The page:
Ontario's Ring of Fire region 500 kilometres northeast of Thunder Bay holds rich deposits of chromite, but building infrastructure in the remote area has been a years-long battle
TORONTO—Ontario Premier Kathleen Wynne signalled this week to First Nations in the province’s north that she’s willing to abandon joint talks with them over building roads into the Ring of Fire region.
The provincial government has been talking with the chiefs of the nine Matawa First Nations for years, since it pledged $1 billion in 2014 to fund infrastructure into the chromite-rich area.
That funding promise was repeated in the government’s budget for the next two years, but was not in this year’s budget.
Wynne said in Sault Ste. Marie, Ont., earlier this week that commitment stands, but she told the chiefs that if Ontario is going to deliver on it, there can’t be any more delays.
“We should not squander the opportunity to build all-season roads and set the stage for future social and economic growth for communities that are supportive,” she wrote in a letter to them this week.
Wynne wrote that while she continues to hope progress can be made, she is prepared to enter into bilateral discussions with the Matawa First Nations who do want to pursue transportation infrastructure.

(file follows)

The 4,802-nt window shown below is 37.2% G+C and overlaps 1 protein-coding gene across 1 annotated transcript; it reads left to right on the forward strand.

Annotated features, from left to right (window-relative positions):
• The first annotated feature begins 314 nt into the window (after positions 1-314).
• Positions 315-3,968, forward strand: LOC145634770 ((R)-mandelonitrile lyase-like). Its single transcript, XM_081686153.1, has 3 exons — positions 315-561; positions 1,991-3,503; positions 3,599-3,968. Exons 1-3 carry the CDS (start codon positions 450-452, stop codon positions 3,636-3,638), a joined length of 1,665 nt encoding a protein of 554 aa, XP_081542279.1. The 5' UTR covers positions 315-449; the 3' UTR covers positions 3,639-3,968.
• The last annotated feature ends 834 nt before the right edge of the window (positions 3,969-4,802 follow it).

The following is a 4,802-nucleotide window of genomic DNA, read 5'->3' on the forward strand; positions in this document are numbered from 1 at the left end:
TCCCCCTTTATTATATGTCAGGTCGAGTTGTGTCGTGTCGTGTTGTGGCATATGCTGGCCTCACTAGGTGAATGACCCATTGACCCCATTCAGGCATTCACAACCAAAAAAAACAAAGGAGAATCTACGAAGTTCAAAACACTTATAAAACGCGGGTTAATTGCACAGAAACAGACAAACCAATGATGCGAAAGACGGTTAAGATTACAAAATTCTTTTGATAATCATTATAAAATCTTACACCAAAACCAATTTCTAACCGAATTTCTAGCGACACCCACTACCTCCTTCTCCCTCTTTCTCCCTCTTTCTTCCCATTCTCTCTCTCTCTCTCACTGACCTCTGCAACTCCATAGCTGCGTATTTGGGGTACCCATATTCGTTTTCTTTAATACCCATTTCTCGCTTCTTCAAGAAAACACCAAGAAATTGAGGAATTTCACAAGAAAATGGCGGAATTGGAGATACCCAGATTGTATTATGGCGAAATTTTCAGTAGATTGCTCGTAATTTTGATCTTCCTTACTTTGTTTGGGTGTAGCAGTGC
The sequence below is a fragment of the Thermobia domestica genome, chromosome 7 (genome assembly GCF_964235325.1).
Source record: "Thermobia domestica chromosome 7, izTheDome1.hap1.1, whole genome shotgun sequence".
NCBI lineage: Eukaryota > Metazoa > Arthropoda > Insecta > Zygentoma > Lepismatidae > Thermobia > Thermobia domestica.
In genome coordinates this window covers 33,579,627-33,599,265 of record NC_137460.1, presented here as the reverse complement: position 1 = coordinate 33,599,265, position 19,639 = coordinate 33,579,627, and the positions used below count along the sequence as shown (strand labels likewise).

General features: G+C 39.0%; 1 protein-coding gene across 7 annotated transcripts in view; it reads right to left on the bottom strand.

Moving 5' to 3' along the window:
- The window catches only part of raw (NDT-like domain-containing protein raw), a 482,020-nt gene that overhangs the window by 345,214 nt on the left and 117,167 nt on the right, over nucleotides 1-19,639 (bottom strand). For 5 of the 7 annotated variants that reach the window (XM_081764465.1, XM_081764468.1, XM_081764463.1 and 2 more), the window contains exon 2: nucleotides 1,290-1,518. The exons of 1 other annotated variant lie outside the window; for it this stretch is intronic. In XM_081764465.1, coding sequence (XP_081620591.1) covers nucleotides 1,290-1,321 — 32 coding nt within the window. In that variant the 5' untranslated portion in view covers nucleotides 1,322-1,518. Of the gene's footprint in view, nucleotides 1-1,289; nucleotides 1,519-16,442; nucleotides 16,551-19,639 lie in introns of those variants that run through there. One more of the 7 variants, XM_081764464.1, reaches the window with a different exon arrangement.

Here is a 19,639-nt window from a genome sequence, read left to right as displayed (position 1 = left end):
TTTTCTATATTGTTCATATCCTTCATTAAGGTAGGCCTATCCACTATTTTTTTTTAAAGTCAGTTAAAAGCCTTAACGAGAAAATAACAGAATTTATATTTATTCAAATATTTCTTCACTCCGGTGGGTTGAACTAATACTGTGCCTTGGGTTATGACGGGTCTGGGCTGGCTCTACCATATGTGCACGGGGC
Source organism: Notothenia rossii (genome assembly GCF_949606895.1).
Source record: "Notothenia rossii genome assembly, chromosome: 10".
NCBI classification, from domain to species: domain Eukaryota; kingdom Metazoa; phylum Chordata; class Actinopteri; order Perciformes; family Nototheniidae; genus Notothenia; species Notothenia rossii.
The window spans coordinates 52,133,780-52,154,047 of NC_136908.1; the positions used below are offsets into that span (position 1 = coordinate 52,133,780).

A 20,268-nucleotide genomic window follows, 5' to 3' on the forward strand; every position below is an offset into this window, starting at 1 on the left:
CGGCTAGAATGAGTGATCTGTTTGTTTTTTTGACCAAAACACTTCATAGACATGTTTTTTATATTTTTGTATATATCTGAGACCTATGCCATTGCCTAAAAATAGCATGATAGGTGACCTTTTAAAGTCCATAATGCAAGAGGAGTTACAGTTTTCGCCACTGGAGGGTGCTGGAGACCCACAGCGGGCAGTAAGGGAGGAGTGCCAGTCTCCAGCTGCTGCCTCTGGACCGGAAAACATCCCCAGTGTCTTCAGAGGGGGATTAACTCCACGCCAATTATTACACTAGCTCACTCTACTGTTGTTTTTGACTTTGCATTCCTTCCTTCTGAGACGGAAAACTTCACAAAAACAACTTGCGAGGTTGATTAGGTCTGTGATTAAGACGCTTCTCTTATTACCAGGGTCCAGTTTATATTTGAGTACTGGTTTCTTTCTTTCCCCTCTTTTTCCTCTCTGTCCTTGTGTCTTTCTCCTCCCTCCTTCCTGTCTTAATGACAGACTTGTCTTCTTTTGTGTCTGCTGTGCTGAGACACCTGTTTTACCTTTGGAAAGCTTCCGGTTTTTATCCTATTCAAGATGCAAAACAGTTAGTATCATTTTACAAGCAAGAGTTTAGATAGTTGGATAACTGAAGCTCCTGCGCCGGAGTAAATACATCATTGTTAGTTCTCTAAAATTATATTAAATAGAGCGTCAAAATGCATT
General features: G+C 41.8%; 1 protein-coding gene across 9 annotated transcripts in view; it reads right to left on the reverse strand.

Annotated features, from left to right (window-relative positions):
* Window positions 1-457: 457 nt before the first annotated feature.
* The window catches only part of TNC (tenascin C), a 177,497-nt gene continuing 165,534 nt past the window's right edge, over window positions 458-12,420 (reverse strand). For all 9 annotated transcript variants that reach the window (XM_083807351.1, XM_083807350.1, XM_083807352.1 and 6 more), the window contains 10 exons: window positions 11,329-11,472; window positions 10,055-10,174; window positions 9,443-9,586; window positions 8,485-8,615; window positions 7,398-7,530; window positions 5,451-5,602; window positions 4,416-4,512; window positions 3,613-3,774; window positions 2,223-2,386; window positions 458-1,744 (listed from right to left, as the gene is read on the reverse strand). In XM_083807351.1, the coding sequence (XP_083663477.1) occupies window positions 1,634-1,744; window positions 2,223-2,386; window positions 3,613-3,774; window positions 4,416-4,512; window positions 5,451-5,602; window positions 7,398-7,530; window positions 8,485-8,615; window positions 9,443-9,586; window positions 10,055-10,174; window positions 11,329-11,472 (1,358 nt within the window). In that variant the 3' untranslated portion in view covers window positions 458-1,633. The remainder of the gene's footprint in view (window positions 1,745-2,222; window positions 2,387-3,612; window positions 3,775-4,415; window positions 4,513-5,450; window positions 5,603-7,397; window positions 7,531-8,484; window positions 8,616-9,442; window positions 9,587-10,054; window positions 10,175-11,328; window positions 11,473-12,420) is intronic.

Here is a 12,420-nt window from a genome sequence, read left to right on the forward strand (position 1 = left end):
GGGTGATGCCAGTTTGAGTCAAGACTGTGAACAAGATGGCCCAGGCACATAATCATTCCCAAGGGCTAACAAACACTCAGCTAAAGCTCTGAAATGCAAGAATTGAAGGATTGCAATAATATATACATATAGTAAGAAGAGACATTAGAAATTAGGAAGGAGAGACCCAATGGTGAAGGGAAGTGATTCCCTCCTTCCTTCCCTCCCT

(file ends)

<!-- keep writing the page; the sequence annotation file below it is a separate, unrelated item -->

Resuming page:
“We need to see meaningful progress in weeks, not months, and I look forward to being updated in the very near future,” she wrote.
At a meeting in October, the chiefs told the premier that for progress on roads to be achieved, more discussions needed to take place around road ownership, governance, permitting and land management, Wynne noted in her letter.
Those talks have been progressing, but need to happen alongside progress on road infrastructure, she wrote.
The Ring of Fire is a mining area about 500 kilometres northeast of Thunder Bay, Ont., that holds one of the world’s richest deposits of chromite—used to make stainless steel—as well as nickel, copper and platinum, valued at anywhere from $30 billion to $60 billion.
The Ontario government has so far unsuccessfully pressed the federal government to match its planned $1-billion investment.
Noront Resources, which signed a US$20-million deal to buy claims in the region that were owned indirectly by Cliffs Natural Resources Inc. after it pulled out in 2013, wrote in an update earlier this year that the talks between the province and the First Nations were taking longer than anticipated and “have the potential to delay the provincial government’s stated goal of having shovels in the ground by 2018.”
The latest mandate letter for the minister of northern development and mines has a target of starting road work in the area next year.